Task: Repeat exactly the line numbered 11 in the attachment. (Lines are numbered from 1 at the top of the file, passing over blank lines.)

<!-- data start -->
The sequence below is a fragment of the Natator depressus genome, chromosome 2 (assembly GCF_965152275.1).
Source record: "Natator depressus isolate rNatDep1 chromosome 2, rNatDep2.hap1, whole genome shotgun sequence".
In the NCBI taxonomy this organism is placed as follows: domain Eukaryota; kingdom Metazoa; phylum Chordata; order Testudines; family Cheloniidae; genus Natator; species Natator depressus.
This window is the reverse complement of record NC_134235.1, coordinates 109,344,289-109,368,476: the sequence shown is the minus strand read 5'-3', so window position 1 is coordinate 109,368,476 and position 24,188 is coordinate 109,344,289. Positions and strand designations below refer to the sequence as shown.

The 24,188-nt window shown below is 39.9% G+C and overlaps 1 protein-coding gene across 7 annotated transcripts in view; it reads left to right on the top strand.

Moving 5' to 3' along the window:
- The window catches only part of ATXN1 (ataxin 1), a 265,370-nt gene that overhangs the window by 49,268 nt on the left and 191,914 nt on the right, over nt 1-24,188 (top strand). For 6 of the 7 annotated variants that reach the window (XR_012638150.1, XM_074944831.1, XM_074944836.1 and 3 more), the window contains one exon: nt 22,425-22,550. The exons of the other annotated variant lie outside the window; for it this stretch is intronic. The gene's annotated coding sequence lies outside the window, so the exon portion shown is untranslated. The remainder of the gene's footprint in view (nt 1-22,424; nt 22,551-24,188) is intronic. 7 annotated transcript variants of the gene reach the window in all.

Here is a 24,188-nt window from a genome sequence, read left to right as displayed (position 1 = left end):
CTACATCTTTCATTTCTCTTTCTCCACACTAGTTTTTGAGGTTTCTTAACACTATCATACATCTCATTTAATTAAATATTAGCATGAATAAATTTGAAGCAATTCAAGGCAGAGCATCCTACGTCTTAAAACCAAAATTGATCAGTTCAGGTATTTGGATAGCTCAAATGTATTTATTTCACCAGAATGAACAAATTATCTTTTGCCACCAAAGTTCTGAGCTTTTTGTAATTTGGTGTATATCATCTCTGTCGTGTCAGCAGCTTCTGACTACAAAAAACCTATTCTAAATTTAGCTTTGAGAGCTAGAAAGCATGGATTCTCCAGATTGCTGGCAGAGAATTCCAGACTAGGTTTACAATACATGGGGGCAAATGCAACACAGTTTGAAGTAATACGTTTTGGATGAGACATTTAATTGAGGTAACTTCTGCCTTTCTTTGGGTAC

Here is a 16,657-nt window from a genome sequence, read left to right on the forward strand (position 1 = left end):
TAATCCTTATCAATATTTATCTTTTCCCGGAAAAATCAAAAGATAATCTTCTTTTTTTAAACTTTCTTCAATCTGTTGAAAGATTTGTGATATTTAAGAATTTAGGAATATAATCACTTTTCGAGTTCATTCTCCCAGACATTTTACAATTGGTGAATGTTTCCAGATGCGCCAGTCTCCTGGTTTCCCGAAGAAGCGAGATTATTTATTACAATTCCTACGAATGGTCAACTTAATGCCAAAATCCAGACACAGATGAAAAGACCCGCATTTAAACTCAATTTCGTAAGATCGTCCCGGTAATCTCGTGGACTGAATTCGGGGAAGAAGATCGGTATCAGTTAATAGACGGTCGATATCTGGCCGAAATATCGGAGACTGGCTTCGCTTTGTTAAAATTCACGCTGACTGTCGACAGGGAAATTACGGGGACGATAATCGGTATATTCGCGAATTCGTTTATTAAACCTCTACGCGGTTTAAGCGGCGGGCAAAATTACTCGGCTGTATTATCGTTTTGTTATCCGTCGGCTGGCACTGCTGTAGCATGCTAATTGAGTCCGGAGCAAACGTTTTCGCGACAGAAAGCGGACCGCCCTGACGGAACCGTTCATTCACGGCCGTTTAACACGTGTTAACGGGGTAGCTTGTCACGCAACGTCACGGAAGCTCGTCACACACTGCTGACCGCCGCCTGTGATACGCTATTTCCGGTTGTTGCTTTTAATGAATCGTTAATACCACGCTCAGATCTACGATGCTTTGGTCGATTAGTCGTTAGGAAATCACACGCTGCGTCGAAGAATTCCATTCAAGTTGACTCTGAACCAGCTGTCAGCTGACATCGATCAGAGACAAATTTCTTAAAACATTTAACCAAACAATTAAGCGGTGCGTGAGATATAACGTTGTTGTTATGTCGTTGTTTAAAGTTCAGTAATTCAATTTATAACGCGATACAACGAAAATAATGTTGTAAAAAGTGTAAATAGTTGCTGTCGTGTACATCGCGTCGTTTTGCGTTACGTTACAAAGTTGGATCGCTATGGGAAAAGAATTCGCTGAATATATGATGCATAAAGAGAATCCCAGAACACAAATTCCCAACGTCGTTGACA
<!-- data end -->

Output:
TAATCCTTATCAATATTTATCTTTTCCCGGAAAAATCAAAAGATAATCTTCTTTTTTTAAACTTTCTTCAATCTGTTGAAAGATTTGTGATATTTAAGAATTTAGGAATATAATCACTTTTCGAGTTCATTCTCCCAGACATTTTACAATTGGTGAATGTTTCCAGATGCGCCAGTCTCCTGGTTTCCCGAAGAAGCGAGATTATTTATTACAATTCCTACGAATGGTCAACTTAATGCCAAAATCCAGACACAGATGAAAAGACCCGCATTTAAACTCAATTTCGTAAGATCGTCCCGGTAATCTCGTGGACTGAATTCGGGGAAGAAGATCGGTATCAGTTAATAGACGGTCGATATCTGGCCGAAATATCGGAGACTGGCTTCGCTTTGTTAAAATTCACGCTGACTGTCGACAGGGAAATTACGGGGACGATAATCGGTATATTCGCGAATTCGTTTATTAAACCTCTACGCGGTTTAAGCGGCGGGCAAAATTACTCGGCTGTATTATCGTTTTGTTATCCGTCGGCTGGCACTGCTGTAGCATGCTAATTGAGTCCGGAGCAAACGTTTTCGCGACAGAAAGCGGACCGCCCTGACGGAACCGTTCATTCACGGCCGTTTAACACGTGTTAACGGGGTAGCTTGTCACGCAACGTCACGGAAGCTCGTCACACACTGCTGACCGCCGCCTGTGATACGCTATTTCCGGTTGTTGCTTTTAATGAATCGTTAATACCACGCTCAGATCTACGATGCTTTGGTCGATTAGTCGTTAGGAAATCACACGCTGCGTCGAAGAATTCCATTCAAGTTGACTCTGAACCAGCTGTCAGCTGACATCGATCAGAGACAAATTTCTTAAAACATTTAACCAAACAATTAAGCGGTGCGTGAGATATAACGTTGTTGTTATGTCGTTGTTTAAAGTTCAGTAATTCAATTTATAACGCGATACAACGAAAATAATGTTGTAAAAAGTGTAAATAGTTGCTGTCGTGTACATCGCGTCGTTTTGCGTTACGTTACAAAGTTGGATCGCTATGGGAAAAGAATTCGCTGAATATATGATGCATAAAGAGAATCCCAGAACACAAATTCCCAACGTCGTTGACA